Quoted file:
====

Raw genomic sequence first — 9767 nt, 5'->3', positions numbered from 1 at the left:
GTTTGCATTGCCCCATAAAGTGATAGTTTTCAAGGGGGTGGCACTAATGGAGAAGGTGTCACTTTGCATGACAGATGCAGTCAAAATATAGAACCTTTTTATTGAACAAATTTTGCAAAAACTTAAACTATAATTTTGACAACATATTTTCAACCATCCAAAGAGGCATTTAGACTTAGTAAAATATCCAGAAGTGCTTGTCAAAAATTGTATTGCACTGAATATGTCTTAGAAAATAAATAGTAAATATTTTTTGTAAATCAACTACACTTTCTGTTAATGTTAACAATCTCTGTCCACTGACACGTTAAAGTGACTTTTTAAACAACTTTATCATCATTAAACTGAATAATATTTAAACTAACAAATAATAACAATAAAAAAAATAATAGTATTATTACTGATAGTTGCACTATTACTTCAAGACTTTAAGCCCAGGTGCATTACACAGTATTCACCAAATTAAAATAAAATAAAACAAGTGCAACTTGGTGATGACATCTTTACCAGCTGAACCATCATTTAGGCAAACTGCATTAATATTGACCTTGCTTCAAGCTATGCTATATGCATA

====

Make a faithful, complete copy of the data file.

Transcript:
Raw genomic sequence first — 9767 nt, 5'->3', positions numbered from 1 at the left:
GTTTGCATTGCCCCATAAAGTGATAGTTTTCAAGGGGGTGGCACTAATGGAGAAGGTGTCACTTTGCATGACAGATGCAGTCAAAATATAGAACCTTTTTATTGAACAAATTTTGCAAAAACTTAAACTATAATTTTGACAACATATTTTCAACCATCCAAAGAGGCATTTAGACTTAGTAAAATATCCAGAAGTGCTTGTCAAAAATTGTATTGCACTGAATATGTCTTAGAAAATAAATAGTAAATATTTTTTGTAAATCAACTACACTTTCTGTTAATGTTAACAATCTCTGTCCACTGACACGTTAAAGTGACTTTTTAAACAACTTTATCATCATTAAACTGAATAATATTTAAACTAACAAATAATAACAATAAAAAAAATAATAGTATTATTACTGATAGTTGCACTATTACTTCAAGACTTTAAGCCCAGGTGCATTACACAGTATTCACCAAATTAAAATAAAATAAAACAAGTGCAACTTGGTGATGACATCTTTACCAGCTGAACCATCATTTAGGCAAACTGCATTAATATTGACCTTGCTTCAAGCTATGCTATATGCATA